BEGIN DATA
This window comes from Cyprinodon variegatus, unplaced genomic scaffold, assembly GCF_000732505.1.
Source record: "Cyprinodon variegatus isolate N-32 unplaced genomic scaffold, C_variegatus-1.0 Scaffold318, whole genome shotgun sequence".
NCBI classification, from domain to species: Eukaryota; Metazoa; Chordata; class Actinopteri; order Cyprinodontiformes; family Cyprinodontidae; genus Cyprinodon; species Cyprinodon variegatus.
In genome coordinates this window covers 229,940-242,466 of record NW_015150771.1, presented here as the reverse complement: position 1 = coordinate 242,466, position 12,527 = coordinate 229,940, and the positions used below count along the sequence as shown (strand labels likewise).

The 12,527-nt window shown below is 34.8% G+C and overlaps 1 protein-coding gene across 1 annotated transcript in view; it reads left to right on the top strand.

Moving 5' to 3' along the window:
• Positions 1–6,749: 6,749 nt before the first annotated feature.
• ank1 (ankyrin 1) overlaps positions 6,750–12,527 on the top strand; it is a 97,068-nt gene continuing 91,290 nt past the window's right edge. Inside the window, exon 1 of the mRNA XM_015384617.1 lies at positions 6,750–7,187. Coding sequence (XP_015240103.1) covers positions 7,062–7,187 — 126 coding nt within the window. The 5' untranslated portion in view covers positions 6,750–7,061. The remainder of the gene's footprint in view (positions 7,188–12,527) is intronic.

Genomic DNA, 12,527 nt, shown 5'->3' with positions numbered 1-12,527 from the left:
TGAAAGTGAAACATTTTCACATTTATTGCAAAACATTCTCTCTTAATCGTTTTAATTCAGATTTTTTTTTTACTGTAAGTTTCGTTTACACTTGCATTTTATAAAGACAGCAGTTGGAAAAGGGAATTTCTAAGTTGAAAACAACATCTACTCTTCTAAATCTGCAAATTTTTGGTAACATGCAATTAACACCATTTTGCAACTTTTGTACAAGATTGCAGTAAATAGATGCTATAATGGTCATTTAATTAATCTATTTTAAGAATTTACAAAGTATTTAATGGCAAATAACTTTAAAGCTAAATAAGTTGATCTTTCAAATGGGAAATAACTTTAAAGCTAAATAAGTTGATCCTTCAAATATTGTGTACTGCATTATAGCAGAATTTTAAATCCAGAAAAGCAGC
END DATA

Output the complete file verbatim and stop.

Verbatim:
This window comes from Cyprinodon variegatus, unplaced genomic scaffold, assembly GCF_000732505.1.
Source record: "Cyprinodon variegatus isolate N-32 unplaced genomic scaffold, C_variegatus-1.0 Scaffold318, whole genome shotgun sequence".
NCBI classification, from domain to species: Eukaryota; Metazoa; Chordata; class Actinopteri; order Cyprinodontiformes; family Cyprinodontidae; genus Cyprinodon; species Cyprinodon variegatus.
In genome coordinates this window covers 229,940-242,466 of record NW_015150771.1, presented here as the reverse complement: position 1 = coordinate 242,466, position 12,527 = coordinate 229,940, and the positions used below count along the sequence as shown (strand labels likewise).

The 12,527-nt window shown below is 34.8% G+C and overlaps 1 protein-coding gene across 1 annotated transcript in view; it reads left to right on the top strand.

Moving 5' to 3' along the window:
• Positions 1–6,749: 6,749 nt before the first annotated feature.
• ank1 (ankyrin 1) overlaps positions 6,750–12,527 on the top strand; it is a 97,068-nt gene continuing 91,290 nt past the window's right edge. Inside the window, exon 1 of the mRNA XM_015384617.1 lies at positions 6,750–7,187. Coding sequence (XP_015240103.1) covers positions 7,062–7,187 — 126 coding nt within the window. The 5' untranslated portion in view covers positions 6,750–7,061. The remainder of the gene's footprint in view (positions 7,188–12,527) is intronic.

Genomic DNA, 12,527 nt, shown 5'->3' with positions numbered 1-12,527 from the left:
TGAAAGTGAAACATTTTCACATTTATTGCAAAACATTCTCTCTTAATCGTTTTAATTCAGATTTTTTTTTTACTGTAAGTTTCGTTTACACTTGCATTTTATAAAGACAGCAGTTGGAAAAGGGAATTTCTAAGTTGAAAACAACATCTACTCTTCTAAATCTGCAAATTTTTGGTAACATGCAATTAACACCATTTTGCAACTTTTGTACAAGATTGCAGTAAATAGATGCTATAATGGTCATTTAATTAATCTATTTTAAGAATTTACAAAGTATTTAATGGCAAATAACTTTAAAGCTAAATAAGTTGATCTTTCAAATGGGAAATAACTTTAAAGCTAAATAAGTTGATCCTTCAAATATTGTGTACTGCATTATAGCAGAATTTTAAATCCAGAAAAGCAGC